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Turkey strikes Syria: US takes 2 militants tied to beheadings in Syria

In this photo taken from the Turkish side of the border between Turkey and Syria, in Akcakale, Sanliurfa province, southeastern Turkey, smoke billows from a fire inside Syria during bombardment by Turkish forces Wednesday, Oct. 9, 2019. Turkey launched a military operation Wednesday against Kurdish fighters in northeastern Syria after U.S. forces pulled back from the area, with a series of airstrikes hitting a town on Syria's northern border.(AP Photo/Lefteris Pitarakis)

BEIRUT (AP) —  U.S. officials say two captive British militants believed to be part of an Islamic State group that beheaded hostages have been taken into American custody and moved out of Syria.

President Donald Trump said earlier Wednesday that the U.S. had transferred some Islamic State prisoners amid fears they could escape custody as Turkish troops invade northeastern Syria.

Officials say they took El Shafee Elsheikh and Alexanda Amon Kotey out of Syria to an undisclosed location.

The two men and other British jihadis who made up the alleged IS cell that beheaded prisoners were nicknamed “The Beatles” by surviving captives because of their English accents. The cell beheaded seven American, British and Japanese journalists and aid workers and a group of Syrian soldiers in 2014 and 2015, boasting of the butchery in videos released to the world.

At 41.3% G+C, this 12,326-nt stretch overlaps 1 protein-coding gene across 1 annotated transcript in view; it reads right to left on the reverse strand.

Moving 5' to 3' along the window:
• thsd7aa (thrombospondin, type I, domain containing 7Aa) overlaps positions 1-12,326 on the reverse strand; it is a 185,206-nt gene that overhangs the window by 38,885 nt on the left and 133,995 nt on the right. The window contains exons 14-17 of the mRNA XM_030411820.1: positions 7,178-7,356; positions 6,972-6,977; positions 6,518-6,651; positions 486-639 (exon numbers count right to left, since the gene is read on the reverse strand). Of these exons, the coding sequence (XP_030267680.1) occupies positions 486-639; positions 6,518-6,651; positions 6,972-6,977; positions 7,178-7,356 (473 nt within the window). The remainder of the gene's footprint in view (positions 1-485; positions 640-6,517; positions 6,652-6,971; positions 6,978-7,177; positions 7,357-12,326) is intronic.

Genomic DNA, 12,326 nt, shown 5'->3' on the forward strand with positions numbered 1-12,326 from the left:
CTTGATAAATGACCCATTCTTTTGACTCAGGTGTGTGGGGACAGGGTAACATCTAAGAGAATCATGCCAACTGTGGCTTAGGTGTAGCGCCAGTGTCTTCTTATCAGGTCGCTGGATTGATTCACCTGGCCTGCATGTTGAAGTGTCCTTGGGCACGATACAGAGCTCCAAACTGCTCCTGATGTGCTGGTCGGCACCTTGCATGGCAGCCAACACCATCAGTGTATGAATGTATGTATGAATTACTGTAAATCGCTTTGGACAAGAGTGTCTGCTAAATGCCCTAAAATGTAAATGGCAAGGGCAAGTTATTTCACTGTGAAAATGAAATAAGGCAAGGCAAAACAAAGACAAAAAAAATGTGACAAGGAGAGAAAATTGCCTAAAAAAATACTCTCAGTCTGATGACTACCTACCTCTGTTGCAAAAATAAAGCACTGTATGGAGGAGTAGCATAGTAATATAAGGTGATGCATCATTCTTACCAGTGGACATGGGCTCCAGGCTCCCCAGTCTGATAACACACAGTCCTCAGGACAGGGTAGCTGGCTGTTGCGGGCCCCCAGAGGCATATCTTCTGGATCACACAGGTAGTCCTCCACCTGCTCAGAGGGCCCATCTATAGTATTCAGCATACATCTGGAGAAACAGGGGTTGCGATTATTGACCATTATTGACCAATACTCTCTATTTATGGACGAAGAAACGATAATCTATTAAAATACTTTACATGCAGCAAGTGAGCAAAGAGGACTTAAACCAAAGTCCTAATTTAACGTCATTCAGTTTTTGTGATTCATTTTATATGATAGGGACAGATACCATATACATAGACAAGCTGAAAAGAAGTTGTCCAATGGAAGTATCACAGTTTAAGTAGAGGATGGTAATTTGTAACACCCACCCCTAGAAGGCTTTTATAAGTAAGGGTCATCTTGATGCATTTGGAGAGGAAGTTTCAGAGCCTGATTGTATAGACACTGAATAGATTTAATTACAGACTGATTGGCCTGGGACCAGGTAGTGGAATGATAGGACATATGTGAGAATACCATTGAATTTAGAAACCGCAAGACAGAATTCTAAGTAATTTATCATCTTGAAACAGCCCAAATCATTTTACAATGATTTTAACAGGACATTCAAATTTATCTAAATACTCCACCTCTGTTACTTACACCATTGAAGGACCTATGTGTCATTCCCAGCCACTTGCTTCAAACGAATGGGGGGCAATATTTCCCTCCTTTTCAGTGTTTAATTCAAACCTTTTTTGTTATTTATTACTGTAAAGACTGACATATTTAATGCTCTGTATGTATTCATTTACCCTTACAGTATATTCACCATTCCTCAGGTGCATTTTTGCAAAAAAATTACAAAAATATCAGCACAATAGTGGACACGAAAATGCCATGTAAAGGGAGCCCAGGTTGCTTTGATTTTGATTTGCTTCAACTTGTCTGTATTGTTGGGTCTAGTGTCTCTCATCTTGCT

U.S. moves two ISIS fighters

President Donald Trump says the U.S. has moved some of the most dangerous Islamic State fighters detained in Syria to an unknown location where they can be watched during the Turkish military incursion into Syria.

Turkish troops invaded northern Syria on Wednesday to push back Kurdish fighters it views as terrorists.

The Kurds have been backed by the United States and they captured the last of IS-controlled territory in Syria in March.

The Kurds also hold thousands of IS fighters in detention centers. There was concern the detainees could gain freedom if the Kurdish forces left their guard posts to battle Turkish forces.

Trump says some “really bad” detained IS fighters have been moved, but he is not saying how many where moved or where or when they were relocated.

Turkey clamps down on social media

Turkey has begun cracking down on social media posts critical of the Turkish army’s offensive into northern Syria.

A statement from Turkey’s police directorate said Wednesday that it had initiated “necessary legal procedures” against 78 people it alleges “engaged in dark propaganda” against the military operation.

It also accuses the 78 of inciting hatred and making false claims “to undermine the reputation of our security forces.”

The statement adds: “We will continue our fight against crime and criminals in the virtual world as we do in every other field.”